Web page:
Next Wednesday, the full Senate will vote on, and almost certainly pass, the North Korea Sanctions and Policy Enhancement Act, an almost unprecedented bipartisan vote of no confidence against a sitting president’s foreign policy. If the bill becomes law, it will legislate the biggest shift in our North Korea policy in more than two decades.
Meanwhile, our Asian allies are holding another, quieter vote of no confidence on our North Korea policy. During the power vacuum of the Obama years, China accelerated its military buildup and made a series of spurious territorial grabs in the Pacific. Japan responded to China’s buildup and its claims to the Senkaku Islands with its own rearmament program. Despite the presence of nearly 30,000 American military personnel in South Korea, North Korea sank a South Korean warship, shelled South Korean territory, planted the mines that maimed two South Korean soldiers, and got away with all of it without losing China’s financial backing. Then, last week, two Chinese aircraft intruded into South Korea’s Air Defense Identification Zone over the disputed reef of Ieodo.
Clearly, the deterrents that protected South Korea since the 1950s aren’t working anymore. Outwardly, South Korea still relies on the U.S. to guarantee its security. Its decision to accept a deployment of the THAAD missile defense system will offer some protection against North Korea’s nuclear missiles, but no practical defense against North Korea’s long-range, chem-and-bio-capable, multiple-launch 300-millimeter artillery rockets.
If the Sunshine Policy was South Korea’s all-night borrachera, its hangover was to wake up next to a morbidly obese high-school dropout with a penchant for the NBA, torturing small animals, bondage porn, and gruesome executions, and who has nukes and the apparent intent to keep them. If South Korea is starting to see its security differently, so would you if you were South Korea. How would you calculate the potential outcomes of North Korea’s escalating provocation cycles once His Corpulency has an effective nuclear monopoly on the Korean peninsula?
America’s political uncertainties can’t offer much reassurance, either. If the very words “President Trump” don’t scare you enough, ask yourself whether a President Trump or a President Cruz would stay engaged in the region. Would Hillary Clinton, who never formed a coherent strategy to disarm North Korea or executed any other policy with particular competence as Secretary of State, suddenly come up with and execute one as president? Would President Sanders really threaten nuclear retaliation against a North Korean first strike? Even if he did, would Kim Jong-un believe him or gamble that he was bluffing? If I couldn’t nuke Pyongyang, I can’t imagine that Bernie Sanders could.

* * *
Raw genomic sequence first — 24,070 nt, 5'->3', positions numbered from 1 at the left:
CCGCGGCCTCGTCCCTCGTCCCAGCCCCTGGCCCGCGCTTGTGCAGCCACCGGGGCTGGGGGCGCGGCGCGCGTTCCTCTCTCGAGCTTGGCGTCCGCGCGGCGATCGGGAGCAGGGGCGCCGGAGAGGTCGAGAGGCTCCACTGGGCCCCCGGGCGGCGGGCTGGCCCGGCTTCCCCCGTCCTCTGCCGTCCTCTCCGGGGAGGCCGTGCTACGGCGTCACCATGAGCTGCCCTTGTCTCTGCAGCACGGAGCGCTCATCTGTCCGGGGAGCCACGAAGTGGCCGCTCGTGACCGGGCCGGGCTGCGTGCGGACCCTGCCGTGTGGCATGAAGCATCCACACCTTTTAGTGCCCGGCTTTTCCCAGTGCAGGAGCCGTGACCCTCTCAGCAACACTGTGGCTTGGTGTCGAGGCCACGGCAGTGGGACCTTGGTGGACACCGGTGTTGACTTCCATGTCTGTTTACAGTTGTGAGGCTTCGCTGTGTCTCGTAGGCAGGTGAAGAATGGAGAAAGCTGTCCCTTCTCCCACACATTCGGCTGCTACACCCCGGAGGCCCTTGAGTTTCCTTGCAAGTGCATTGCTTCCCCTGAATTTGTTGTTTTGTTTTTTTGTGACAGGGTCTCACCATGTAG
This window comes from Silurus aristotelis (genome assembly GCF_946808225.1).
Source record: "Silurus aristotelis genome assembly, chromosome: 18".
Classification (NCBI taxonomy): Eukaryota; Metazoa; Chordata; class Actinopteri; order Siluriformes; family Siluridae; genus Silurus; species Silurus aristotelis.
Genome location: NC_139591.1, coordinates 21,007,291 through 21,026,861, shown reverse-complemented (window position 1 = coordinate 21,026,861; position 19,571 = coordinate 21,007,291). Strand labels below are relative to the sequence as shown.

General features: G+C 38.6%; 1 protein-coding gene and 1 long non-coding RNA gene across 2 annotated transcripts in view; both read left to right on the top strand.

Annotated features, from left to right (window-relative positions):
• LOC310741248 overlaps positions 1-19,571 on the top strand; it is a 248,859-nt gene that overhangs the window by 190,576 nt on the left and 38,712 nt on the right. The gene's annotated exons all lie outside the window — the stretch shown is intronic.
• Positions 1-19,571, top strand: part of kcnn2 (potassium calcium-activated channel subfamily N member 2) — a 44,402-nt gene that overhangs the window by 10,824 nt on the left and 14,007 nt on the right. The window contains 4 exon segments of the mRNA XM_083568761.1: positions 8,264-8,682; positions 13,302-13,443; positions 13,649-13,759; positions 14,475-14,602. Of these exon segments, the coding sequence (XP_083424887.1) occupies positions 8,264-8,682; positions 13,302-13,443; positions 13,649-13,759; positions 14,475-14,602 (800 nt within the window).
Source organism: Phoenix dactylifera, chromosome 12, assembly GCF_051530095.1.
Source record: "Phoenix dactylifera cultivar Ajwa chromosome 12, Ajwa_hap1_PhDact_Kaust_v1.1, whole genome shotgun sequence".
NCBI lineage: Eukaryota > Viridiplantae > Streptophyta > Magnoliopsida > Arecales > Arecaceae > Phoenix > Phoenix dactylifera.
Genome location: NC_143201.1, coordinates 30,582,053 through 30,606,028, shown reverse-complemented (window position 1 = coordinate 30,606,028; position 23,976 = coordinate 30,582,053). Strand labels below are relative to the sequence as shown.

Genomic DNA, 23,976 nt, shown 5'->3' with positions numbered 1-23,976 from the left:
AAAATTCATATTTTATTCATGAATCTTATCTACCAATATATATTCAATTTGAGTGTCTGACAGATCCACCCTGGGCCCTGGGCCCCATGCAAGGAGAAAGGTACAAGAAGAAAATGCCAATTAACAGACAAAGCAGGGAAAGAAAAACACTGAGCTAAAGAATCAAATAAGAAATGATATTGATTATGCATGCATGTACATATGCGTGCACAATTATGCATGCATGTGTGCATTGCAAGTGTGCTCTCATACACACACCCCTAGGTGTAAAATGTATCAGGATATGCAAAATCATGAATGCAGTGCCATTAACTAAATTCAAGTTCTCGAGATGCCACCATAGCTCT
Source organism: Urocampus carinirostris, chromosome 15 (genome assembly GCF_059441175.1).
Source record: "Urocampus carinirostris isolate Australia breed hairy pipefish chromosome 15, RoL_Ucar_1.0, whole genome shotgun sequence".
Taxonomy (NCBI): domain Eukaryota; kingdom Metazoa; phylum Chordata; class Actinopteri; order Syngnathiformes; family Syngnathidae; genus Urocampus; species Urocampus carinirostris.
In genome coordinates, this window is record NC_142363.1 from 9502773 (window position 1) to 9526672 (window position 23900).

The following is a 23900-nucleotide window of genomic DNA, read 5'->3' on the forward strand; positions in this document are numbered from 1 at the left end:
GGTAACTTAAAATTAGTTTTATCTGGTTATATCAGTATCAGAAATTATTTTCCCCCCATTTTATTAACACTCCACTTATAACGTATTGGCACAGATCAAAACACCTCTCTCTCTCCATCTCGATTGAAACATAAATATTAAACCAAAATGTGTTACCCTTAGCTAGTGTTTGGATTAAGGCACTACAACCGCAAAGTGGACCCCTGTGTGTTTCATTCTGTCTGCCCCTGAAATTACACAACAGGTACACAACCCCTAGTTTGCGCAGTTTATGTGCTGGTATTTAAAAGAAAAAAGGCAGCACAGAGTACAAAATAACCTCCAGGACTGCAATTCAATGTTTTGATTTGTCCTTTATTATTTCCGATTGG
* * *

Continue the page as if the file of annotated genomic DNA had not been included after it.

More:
My point here is that a promise to nuke an enemy for a friend assumes more than a security or fiscal burden. It assumes a moral and historical burden that may well be unbearable for modern America, especially given all that could happen in today’s world. The world might forgive South Korea for massive retaliation, but it would never forgive us. That’s why I wonder how much America’s so-called nuclear umbrella is really worth today, and so do a growing number of people in Seoul:
The South feels insecure because of the nuclear threat by the North and, more importantly, the lack of a counterpunch it pack have to prevent the North from using nuclear weapons against it.
Thereby, the next question for the South is whether the U.S. nuclear umbrella is good enough to cope with this fast-changing status. Obviously, it’s not.
Above all, the umbrella is a deterrent. To borrow a metaphor, the umbrella was not made for a new purpose ? the North, a rogue state led by an unpredictable 32-year-old dictator. More importantly, it has never been used so its effectiveness is still in question.
First, would the U.S. act in kind, if the North attacked the South with its nukes? In the era of MAD, a nuclear war would have meant a world war and the Americans would have been the first targets of the Soviets.
Against the North, a small country with a population of 20 million, the U.S. would be bound to think twice, especially when it is incomparably stronger in conventional weaponry and few of its people would get killed.